2010 World Series: Power Ranking the Last 25 World Series MVPs
With the San Francisco Giants and Texas Rangers set to begin the 2010 World Series, we couldn’t help but allow our minds to drift to all things World Series related.
Great pitching, late-inning hits, walk-off homers—all of it is great on the World Series stage.
Most semi-serious to serious baseball fans can name the World Series winners from the last 10 years. Some could even name them from the last 20 years. If you can name beyond that, I think you have too much time on your hands.
But here’s a more difficult task: How many World Series MVPs can you remember?
It would be impressive if you could remember the last five. Hell, I had trouble thinking of last year’s until I looked it up.
Since MVPs are largely forgotten, we thought it would be fun to take a look at World Series MVPs from the last 25 years.
How are we going to do that? Power rankings.
We took the past 25 seasons (1985-2009) and ranked the MVPs in some loose order—in other words, don’t get too caught up on who is No. 11 and who is No. 16. They are all MVPs and all worthy of the list.
One clarifying note: Due to a work stoppage, there was no World Series in 1994 and therefore no MVP.
But there was one year on the list that had co-MVPs. So instead of taking the list back to 1984 (sorry, Alan Trammell) we decided to use those co-MVPs as two in order to fill the gap from ’94.
One last thing to ponder: Pitching is the headliner of this year’s World Series, beginning with Cliff Lee and Tim Lincecum. For what it’s worth, out of the last 25 MVPs, 14 were pitchers. Will this year make it 15-of-26?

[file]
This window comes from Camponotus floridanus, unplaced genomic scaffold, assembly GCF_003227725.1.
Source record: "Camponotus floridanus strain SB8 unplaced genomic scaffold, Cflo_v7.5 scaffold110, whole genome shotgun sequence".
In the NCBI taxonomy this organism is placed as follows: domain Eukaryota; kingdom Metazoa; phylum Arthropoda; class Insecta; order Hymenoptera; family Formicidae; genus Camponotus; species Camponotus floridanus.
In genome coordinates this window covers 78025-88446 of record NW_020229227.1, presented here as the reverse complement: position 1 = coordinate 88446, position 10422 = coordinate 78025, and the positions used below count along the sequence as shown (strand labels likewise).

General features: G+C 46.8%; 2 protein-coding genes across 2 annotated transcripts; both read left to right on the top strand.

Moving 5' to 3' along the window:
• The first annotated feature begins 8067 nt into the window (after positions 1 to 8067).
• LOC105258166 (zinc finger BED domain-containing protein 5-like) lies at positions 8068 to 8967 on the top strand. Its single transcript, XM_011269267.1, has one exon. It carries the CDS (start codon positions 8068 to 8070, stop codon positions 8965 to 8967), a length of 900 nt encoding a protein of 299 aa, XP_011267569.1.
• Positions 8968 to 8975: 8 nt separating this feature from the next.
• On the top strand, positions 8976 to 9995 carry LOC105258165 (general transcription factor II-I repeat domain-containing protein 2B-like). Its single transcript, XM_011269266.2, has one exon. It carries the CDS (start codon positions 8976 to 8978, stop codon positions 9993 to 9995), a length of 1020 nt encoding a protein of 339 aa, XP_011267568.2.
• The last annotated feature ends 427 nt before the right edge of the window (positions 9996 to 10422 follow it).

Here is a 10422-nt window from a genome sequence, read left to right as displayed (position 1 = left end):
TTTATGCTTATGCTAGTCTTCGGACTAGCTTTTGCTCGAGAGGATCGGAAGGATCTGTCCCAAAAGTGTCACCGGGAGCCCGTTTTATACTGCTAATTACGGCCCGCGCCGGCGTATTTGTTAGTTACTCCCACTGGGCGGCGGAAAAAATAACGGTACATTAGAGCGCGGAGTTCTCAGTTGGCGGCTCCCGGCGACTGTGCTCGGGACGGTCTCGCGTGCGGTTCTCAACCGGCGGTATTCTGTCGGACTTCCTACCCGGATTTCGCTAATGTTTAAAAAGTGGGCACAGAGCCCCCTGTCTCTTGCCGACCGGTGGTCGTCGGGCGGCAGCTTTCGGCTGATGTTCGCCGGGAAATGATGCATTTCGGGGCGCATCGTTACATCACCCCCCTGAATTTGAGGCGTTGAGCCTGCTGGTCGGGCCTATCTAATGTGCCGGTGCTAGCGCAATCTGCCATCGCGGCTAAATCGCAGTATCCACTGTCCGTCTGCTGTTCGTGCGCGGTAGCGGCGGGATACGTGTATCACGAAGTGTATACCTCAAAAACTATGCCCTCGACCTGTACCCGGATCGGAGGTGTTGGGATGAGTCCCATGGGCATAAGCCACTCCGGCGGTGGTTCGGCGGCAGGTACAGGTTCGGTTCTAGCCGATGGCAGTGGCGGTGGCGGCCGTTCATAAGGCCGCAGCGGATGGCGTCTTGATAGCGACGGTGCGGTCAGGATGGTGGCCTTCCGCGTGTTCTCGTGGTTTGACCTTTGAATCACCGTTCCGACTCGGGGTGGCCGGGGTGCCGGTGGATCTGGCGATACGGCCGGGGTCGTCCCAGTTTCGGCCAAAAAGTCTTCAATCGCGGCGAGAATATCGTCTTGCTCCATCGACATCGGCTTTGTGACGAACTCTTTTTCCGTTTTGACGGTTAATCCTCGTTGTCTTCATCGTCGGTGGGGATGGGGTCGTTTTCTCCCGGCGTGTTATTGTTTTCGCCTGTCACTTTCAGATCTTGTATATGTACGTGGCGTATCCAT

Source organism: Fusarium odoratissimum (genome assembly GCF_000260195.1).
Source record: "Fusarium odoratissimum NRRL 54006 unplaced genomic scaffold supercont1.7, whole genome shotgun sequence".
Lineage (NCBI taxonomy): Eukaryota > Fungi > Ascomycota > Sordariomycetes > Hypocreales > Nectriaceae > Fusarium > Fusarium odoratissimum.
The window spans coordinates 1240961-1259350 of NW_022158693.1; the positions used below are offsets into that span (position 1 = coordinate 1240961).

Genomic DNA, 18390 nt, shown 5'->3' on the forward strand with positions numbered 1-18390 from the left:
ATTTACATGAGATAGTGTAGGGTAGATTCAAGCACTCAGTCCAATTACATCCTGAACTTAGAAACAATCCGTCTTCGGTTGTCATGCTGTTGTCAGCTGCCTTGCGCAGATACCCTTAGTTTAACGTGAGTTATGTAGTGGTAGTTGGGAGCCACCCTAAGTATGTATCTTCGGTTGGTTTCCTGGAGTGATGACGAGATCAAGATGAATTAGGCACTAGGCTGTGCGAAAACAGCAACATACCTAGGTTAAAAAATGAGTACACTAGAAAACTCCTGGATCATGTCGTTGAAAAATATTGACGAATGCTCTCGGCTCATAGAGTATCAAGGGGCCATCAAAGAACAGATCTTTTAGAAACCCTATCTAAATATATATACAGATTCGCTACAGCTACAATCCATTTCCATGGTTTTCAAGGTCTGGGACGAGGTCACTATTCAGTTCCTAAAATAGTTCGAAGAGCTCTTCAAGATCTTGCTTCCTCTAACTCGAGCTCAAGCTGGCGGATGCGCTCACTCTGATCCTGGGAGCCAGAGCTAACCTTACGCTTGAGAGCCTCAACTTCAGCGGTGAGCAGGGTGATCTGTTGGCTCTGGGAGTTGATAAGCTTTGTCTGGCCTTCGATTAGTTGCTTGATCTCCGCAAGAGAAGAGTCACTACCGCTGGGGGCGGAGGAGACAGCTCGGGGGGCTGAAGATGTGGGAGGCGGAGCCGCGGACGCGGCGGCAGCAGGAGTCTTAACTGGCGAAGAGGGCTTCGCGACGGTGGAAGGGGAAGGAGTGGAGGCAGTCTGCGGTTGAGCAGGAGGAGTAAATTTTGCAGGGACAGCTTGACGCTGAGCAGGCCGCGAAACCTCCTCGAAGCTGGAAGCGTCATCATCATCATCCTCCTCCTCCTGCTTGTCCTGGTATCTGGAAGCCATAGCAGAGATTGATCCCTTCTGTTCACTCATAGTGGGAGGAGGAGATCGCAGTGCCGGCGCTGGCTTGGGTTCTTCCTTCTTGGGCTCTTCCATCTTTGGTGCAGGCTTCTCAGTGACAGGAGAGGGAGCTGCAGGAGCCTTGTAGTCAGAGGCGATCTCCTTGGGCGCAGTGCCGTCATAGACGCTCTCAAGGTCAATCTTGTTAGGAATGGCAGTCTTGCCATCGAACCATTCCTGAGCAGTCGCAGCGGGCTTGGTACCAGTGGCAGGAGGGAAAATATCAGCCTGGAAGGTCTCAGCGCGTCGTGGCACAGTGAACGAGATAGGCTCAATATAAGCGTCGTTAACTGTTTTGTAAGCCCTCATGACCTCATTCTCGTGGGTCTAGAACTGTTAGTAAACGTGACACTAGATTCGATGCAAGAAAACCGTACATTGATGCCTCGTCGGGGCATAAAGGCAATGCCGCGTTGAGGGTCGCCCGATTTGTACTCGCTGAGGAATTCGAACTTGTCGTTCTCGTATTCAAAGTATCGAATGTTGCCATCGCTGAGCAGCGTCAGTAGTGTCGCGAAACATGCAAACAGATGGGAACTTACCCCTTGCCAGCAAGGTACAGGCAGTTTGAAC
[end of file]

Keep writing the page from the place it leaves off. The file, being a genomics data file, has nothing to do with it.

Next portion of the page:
On to the power rankings…
25. Livan Hernandez, 1997
Hernandez started two games for the Florida Marlins and beat the Cleveland Indians in both starts.
In 13.2 innings, Hernandez allowed eight earned runs while striking out seven.
It took the Marlins only five seasons to win the franchise’s first title.
Hernandez won Games 1 and 5 on his way to earning MVP honors. But he didn’t turn in the most-memorable performance of the series.
What fans will remember about this World Series is Edgar Renteria’s single in the bottom of the 11th inning in Game 7 to drive in Craig Counsell and bring a ring to South Florida.
24. David Eckstein, 2006
Undersized youngsters with dreams of playing big league ball—and succeeding—need not look any further than Eckstein.
After winning one title with the Angels in 2002, Eckstein helped the St. Louis Cardinals beat the Detroit Tigers in five games by hitting .364 with eight hits and four RBI in the series.
Many will remember Detroit’s pitchers seemingly forgetting how to execute PFPs (pitchers fielding practice). But it was Eckstein and the Cardinals who earned the first World Series title for the fans of St. Louis since 1982.
23. Mike Lowell, 2007
This was supposed to be the Colorado Rockies year. We even did our best to rename the whole month of October, “Rocktober.”
It was a cute, fun story until the Rockies ran into the Goliath of New England.
The Red Sox swept Colorado for their second title of the decade, and Lowell hit .400 and drove in four runs in the series to win the MVP.
22. Frank Viola, 1987
The Minnesota Twins have only three World Series titles in franchise history, and if you were asked to name one of the three, there’s a 98.76-percent chance that you aren’t picking the ’87 Twinkies. You’re probably picking the Minnesota team of four years later (more on that to come).